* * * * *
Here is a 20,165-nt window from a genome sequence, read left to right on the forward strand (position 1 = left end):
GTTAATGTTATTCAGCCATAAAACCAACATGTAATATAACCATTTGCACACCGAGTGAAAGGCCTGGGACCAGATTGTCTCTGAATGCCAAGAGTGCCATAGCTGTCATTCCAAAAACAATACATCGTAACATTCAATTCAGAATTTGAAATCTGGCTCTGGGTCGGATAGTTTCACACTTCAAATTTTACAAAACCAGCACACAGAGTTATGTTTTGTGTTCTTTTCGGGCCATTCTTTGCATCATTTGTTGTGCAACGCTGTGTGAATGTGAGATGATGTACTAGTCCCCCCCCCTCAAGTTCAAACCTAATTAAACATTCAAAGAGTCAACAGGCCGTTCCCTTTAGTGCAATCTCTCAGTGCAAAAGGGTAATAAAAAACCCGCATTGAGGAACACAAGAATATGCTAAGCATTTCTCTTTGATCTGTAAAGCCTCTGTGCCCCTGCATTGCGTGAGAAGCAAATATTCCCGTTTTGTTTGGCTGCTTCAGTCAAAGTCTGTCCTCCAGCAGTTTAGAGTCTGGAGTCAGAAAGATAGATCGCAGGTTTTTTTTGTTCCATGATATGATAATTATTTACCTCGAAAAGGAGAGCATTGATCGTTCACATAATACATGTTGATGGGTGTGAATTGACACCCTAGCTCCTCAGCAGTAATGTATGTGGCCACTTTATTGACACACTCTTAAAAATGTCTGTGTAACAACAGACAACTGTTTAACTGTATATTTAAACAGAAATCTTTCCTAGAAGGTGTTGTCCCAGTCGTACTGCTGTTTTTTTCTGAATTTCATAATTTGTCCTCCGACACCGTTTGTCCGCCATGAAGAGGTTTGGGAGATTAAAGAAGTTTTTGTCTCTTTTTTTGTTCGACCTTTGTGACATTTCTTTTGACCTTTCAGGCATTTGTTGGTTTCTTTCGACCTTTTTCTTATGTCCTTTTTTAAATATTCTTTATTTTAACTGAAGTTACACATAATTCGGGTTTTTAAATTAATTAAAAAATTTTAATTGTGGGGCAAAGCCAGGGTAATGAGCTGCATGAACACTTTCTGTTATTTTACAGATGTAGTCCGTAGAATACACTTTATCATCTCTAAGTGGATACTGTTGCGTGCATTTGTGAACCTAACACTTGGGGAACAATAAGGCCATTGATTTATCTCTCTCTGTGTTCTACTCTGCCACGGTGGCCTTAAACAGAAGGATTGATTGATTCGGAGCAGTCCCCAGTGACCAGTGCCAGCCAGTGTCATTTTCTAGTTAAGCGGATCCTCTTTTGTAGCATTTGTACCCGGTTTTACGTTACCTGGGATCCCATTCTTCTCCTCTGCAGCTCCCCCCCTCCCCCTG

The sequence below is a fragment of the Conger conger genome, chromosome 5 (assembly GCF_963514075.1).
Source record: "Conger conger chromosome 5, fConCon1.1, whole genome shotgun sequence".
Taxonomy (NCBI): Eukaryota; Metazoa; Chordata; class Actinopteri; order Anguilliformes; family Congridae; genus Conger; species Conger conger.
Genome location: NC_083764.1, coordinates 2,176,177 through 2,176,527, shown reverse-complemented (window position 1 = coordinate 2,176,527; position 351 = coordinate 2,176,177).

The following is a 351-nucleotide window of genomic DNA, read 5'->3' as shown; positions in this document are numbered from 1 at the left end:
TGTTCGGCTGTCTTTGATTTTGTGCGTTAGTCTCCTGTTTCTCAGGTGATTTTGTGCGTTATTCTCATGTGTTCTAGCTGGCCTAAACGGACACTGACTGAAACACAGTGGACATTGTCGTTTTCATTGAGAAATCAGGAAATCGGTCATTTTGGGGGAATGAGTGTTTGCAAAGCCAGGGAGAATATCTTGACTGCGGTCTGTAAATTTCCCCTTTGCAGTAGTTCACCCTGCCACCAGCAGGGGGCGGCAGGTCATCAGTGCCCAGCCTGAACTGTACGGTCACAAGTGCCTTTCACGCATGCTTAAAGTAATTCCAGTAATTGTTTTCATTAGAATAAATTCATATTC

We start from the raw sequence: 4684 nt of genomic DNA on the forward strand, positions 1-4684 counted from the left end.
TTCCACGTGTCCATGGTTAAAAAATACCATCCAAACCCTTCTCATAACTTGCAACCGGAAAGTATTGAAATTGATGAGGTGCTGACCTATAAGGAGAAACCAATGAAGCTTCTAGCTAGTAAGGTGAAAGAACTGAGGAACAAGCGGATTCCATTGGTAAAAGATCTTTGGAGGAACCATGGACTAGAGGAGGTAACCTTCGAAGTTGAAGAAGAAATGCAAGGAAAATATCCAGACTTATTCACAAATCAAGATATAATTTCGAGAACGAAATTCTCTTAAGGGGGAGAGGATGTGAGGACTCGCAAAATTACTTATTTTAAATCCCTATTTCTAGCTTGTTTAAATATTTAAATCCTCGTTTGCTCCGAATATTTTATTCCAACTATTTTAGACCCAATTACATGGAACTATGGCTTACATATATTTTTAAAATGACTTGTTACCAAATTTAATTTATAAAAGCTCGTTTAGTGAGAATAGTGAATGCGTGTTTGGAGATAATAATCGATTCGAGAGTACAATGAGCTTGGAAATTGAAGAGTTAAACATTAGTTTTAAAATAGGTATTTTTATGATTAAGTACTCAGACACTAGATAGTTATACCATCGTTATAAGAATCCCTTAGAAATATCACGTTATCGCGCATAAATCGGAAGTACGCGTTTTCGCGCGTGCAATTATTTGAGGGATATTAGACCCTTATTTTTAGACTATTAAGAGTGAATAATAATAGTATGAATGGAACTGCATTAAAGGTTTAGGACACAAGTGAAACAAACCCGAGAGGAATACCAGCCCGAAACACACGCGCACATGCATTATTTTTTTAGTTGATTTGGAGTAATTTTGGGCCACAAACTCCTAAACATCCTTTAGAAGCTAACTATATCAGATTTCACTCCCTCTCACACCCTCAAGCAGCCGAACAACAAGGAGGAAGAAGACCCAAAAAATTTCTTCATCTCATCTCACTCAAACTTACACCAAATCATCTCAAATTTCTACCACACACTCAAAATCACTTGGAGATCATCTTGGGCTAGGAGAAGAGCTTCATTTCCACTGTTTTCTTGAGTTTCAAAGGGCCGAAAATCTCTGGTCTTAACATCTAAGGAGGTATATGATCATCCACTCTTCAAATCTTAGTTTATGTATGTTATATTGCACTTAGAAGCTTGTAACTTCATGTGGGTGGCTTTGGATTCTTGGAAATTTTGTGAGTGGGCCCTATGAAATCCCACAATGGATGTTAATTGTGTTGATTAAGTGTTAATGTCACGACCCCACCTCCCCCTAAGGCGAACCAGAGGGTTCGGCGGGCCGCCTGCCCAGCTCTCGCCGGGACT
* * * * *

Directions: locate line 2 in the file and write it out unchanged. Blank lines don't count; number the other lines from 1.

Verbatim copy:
GTTAATGTTATTCAGCCATAAAACCAACATGTAATATAACCATTTGCACACCGAGTGAAAGGCCTGGGACCAGATTGTCTCTGAATGCCAAGAGTGCCATAGCTGTCATTCCAAAAACAATACATCGTAACATTCAATTCAGAATTTGAAATCTGGCTCTGGGTCGGATAGTTTCACACTTCAAATTTTACAAAACCAGCACACAGAGTTATGTTTTGTGTTCTTTTCGGGCCATTCTTTGCATCATTTGTTGTGCAACGCTGTGTGAATGTGAGATGATGTACTAGTCCCCCCCCCTCAAGTTCAAACCTAATTAAACATTCAAAGAGTCAACAGGCCGTTCCCTTTAGTGCAATCTCTCAGTGCAAAAGGGTAATAAAAAACCCGCATTGAGGAACACAAGAATATGCTAAGCATTTCTCTTTGATCTGTAAAGCCTCTGTGCCCCTGCATTGCGTGAGAAGCAAATATTCCCGTTTTGTTTGGCTGCTTCAGTCAAAGTCTGTCCTCCAGCAGTTTAGAGTCTGGAGTCAGAAAGATAGATCGCAGGTTTTTTTTGTTCCATGATATGATAATTATTTACCTCGAAAAGGAGAGCATTGATCGTTCACATAATACATGTTGATGGGTGTGAATTGACACCCTAGCTCCTCAGCAGTAATGTATGTGGCCACTTTATTGACACACTCTTAAAAATGTCTGTGTAACAACAGACAACTGTTTAACTGTATATTTAAACAGAAATCTTTCCTAGAAGGTGTTGTCCCAGTCGTACTGCTGTTTTTTTCTGAATTTCATAATTTGTCCTCCGACACCGTTTGTCCGCCATGAAGAGGTTTGGGAGATTAAAGAAGTTTTTGTCTCTTTTTTTGTTCGACCTTTGTGACATTTCTTTTGACCTTTCAGGCATTTGTTGGTTTCTTTCGACCTTTTTCTTATGTCCTTTTTTAAATATTCTTTATTTTAACTGAAGTTACACATAATTCGGGTTTTTAAATTAATTAAAAAATTTTAATTGTGGGGCAAAGCCAGGGTAATGAGCTGCATGAACACTTTCTGTTATTTTACAGATGTAGTCCGTAGAATACACTTTATCATCTCTAAGTGGATACTGTTGCGTGCATTTGTGAACCTAACACTTGGGGAACAATAAGGCCATTGATTTATCTCTCTCTGTGTTCTACTCTGCCACGGTGGCCTTAAACAGAAGGATTGATTGATTCGGAGCAGTCCCCAGTGACCAGTGCCAGCCAGTGTCATTTTCTAGTTAAGCGGATCCTCTTTTGTAGCATTTGTACCCGGTTTTACGTTACCTGGGATCCCATTCTTCTCCTCTGCAGCTCCCCCCCTCCCCCTG